The successful integration of living cells into synthetic devices requires precise control over cell patterning. Here we describe a versatile platform that can accomplish this goal through DNA hybridization. Living cells functionalized with exogenous cell-surface DNA strands bind to cognate sequences of DNA printed on glass slides. Attachment via these "cell-adhesion barcodes" is rapid and specific, with close-packed arrays of cells forming within minutes. The biophysical properties of the system are characterized, and the technique is used to form complex cellular patterns with single-cell line widths and self-assembled cellular microarrays. Key advantages of DNA-directed cell binding include the ability to immobilize both adherent and non-adherent cells, to capture cells selectively from a mixed population, to tune the binding properties of the cells, and to reuse substrates prepared with widely available DNA printing technologies.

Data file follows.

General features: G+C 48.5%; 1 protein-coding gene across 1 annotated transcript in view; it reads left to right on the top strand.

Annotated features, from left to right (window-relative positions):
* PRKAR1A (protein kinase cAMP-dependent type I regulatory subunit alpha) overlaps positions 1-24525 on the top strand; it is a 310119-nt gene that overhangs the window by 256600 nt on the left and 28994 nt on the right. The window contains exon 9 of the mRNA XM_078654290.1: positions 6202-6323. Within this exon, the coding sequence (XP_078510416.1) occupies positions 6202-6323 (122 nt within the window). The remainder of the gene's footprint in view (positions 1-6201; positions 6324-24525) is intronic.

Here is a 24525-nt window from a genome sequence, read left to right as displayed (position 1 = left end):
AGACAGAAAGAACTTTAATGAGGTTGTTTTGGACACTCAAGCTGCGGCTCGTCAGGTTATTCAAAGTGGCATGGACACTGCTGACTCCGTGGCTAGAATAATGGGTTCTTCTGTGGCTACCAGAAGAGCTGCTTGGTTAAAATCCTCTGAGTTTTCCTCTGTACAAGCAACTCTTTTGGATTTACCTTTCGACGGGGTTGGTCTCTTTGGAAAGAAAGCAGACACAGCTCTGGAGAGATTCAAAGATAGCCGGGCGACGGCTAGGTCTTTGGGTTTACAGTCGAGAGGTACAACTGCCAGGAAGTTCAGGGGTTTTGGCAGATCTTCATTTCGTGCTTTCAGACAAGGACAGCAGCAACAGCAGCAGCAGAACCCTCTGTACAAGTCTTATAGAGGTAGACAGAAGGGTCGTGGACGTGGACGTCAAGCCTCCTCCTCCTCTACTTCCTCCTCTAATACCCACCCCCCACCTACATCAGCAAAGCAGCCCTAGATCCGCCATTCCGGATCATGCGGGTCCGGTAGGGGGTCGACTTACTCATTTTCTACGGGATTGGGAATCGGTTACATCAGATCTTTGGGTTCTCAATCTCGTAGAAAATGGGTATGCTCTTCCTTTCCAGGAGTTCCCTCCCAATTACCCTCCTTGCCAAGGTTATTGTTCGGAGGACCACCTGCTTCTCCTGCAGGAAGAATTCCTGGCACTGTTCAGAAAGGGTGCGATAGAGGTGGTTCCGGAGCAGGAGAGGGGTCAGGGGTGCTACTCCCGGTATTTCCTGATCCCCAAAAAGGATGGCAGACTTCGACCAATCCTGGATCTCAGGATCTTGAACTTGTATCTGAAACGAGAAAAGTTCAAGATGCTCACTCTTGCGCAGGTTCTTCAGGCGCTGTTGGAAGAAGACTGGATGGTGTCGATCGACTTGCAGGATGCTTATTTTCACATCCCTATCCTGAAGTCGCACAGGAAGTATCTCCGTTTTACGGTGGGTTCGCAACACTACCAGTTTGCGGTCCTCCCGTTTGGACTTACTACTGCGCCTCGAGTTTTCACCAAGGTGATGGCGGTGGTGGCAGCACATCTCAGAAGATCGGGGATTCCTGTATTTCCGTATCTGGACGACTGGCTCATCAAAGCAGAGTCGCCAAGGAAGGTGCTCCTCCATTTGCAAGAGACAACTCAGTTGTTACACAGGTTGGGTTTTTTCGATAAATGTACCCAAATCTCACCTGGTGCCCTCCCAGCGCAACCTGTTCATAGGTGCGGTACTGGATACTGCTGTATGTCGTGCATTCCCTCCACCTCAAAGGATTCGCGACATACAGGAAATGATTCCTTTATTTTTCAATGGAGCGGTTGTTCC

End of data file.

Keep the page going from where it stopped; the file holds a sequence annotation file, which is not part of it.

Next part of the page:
ASJC Scopus subject areas
- Biomedical Engineering